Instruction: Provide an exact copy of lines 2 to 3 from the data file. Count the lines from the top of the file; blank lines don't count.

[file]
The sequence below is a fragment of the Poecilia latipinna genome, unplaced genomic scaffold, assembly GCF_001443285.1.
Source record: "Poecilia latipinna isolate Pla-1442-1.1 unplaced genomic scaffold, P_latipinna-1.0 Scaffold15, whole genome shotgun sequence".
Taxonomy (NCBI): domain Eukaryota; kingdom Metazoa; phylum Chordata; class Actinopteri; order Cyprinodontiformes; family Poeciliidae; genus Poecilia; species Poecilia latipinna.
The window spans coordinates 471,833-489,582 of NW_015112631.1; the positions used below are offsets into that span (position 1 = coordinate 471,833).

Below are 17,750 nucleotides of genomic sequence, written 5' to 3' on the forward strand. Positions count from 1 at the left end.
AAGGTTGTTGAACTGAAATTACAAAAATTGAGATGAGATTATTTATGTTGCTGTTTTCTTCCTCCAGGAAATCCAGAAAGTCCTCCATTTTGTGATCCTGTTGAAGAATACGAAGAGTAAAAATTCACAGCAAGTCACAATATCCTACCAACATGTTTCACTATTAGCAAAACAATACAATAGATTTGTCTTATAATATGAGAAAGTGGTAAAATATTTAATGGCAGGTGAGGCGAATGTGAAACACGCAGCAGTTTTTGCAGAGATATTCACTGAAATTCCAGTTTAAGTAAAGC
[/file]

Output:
Source record: "Poecilia latipinna isolate Pla-1442-1.1 unplaced genomic scaffold, P_latipinna-1.0 Scaffold15, whole genome shotgun sequence".
Taxonomy (NCBI): domain Eukaryota; kingdom Metazoa; phylum Chordata; class Actinopteri; order Cyprinodontiformes; family Poeciliidae; genus Poecilia; species Poecilia latipinna.